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Friday, September 24, 1999 Published at 11:18 GMT 12:18 UK

Business: The Company File

The UK's biggest takeovers

BP Amoco was the UK's biggest ever corporate merger

The pace of takeovers has been accelerating in the past year in the UK.

Natwest under siege
  • Banking on size
  • The UKs biggest takeovers
  • Q&A: Natwest takeover bid
  • Timetable of a takeover
  • Bank of Scotland: a history
  • Merger frenzy has particularly hit the financial services sector, with banks buying up each other, insurance companies, and investment firms.

    But the largest takeovers have occurred in the sectors which are the favourites of the stock market - the telecoms sector and pharmaceuticals.

    [ image:  ]
    And cross-border merger activity, particularly with UK companies taking over their US rivals, has led to some of the biggest corporate takeovers.

    The booming stock market, with its high share valuations, has made it easier for companies to take each other over using their own stock.

    It also means that the largest mergers in absolute terms have occurred very recently - given the huge recent increases in the market capitalisation of many of the UK's biggest companies.

    BP Amoco

    But the biggest ever corporate deal involving a UK company was last year's merger between oil company BP with its smaller American rival Amoco.

    The deal transformed BP into one of three biggest oil companies in the world, overtaking Anglo-Dutch rival Shell to challenge Exxon - which later responded with a huge merger of its own, to Mobil.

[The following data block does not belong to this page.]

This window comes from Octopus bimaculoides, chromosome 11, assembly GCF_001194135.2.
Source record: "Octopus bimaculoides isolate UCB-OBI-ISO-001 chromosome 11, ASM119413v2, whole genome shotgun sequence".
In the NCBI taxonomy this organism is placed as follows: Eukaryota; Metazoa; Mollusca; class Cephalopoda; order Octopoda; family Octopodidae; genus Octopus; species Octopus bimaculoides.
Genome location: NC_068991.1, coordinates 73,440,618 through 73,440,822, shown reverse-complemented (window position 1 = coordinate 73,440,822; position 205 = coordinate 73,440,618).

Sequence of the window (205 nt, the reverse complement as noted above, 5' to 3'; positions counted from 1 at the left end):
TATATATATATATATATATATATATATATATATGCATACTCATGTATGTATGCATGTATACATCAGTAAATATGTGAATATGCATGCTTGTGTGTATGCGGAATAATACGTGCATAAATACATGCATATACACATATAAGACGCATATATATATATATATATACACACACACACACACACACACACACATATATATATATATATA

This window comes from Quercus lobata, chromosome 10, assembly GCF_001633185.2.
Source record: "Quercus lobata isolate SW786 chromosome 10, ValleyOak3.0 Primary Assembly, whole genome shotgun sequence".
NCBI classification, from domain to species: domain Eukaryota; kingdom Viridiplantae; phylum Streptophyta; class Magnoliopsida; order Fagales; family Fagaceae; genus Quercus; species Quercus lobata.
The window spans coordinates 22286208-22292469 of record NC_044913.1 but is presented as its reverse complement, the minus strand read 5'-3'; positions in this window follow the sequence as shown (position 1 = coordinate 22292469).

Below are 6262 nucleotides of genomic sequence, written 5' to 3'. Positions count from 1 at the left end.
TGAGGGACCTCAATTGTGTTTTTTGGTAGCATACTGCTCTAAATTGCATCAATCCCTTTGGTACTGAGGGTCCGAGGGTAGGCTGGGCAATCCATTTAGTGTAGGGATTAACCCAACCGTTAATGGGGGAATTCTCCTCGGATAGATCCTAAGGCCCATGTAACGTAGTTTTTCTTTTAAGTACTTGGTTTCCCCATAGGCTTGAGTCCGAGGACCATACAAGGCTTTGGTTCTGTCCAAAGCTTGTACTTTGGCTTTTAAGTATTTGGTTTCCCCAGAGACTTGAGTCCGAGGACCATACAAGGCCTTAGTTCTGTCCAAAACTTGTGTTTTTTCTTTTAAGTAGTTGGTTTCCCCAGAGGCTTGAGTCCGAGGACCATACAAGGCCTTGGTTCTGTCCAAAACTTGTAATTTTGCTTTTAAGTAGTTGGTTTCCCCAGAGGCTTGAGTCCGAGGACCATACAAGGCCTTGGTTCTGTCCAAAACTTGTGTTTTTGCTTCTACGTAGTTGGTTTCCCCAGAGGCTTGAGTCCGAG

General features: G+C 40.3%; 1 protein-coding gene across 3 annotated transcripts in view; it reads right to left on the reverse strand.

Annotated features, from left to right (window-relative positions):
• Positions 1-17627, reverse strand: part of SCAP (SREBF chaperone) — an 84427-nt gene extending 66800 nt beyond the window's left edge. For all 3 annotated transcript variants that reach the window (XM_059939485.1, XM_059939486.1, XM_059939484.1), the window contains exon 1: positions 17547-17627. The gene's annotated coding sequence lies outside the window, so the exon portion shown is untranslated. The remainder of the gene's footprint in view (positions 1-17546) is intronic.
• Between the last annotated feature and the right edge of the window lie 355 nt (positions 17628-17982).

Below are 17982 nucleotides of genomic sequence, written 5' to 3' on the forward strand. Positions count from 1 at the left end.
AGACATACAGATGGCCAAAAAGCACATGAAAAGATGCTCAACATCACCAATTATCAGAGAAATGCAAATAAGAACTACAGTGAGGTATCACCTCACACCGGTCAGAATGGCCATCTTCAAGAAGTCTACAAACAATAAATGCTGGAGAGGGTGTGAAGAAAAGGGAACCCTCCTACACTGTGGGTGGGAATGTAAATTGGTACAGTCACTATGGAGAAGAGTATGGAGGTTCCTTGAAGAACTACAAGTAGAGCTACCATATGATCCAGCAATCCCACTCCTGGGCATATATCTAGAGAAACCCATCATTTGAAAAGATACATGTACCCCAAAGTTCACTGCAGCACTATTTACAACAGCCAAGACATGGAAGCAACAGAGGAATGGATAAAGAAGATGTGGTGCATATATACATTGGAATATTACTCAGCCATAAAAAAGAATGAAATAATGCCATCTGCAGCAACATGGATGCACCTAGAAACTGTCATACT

The mergers in the oil sector, unlike some areas, were driven by the collapse of the oil price, which meant that only the biggest companies could make the cost savings needed to meet the huge costs of exploration.

    Pharmaceuticals and telecoms

    This year the biggest UK deals have involved two very hot sectors - mobile phones and drugs.

    The UK's biggest mobile phone company, Vodafone, bought one of its US rivals, Airtouch, for £42bn.

    Vodafone then merged Airtouch with another US mobile phone network owned by Bell Atlantic to form a partly-owned subsidiary worth $70bn.

    Vodafone is now the second biggest company on the London stock market, and reportedly looking for further mergers or acquisitions.

    Also this year, the UK pharmaceutical company Zeneca, a spin-off of ICI, merged with Swedish firm Astra to form one of Europe's biggest drug firms.

    In part, it was trying to compete with GlaxoWellcome, the UK's largest pharmaceutical firm, which was itself the product of the largest merger of its time. The other big UK pharmaceutical company, SmithKline Beecham, is also a transnational merger. High development costs of new drugs have driven many pharmaceutical mergers.

    Financial services

    But the sector that many people believe will increasingly dominate the takeover stakes is financial services.

    There have already been some very big deals in this sector - with NatWest's earlier plan to merge with insurer Legal & General among the biggest.

    Lloyds, which is the largest UK bank, secured its position with some well-timed takeovers, first of TSB in 1995, then of building society Cheltenham and Gloucester, and finally this year by buying insurance company Scottish Widows for £7bn.

    Prudential has also been in the merger market, acquiring unit trust investment company M&G.

    A number of mergers did not take place. Alliance and Leicester's £11bn merger with the Bank of Ireland collapsed after disagreement over who would run the company.

    And Barclays, the weakest UK clearing bank, has reportedly been looking for a merger partner.

    HSBC, which owns the Midland, also has found its plans to move into the USA up in the air. Its £6bn bid for Republic Bank in New York may have to be withdrawn after a billion dollar financial scandal.

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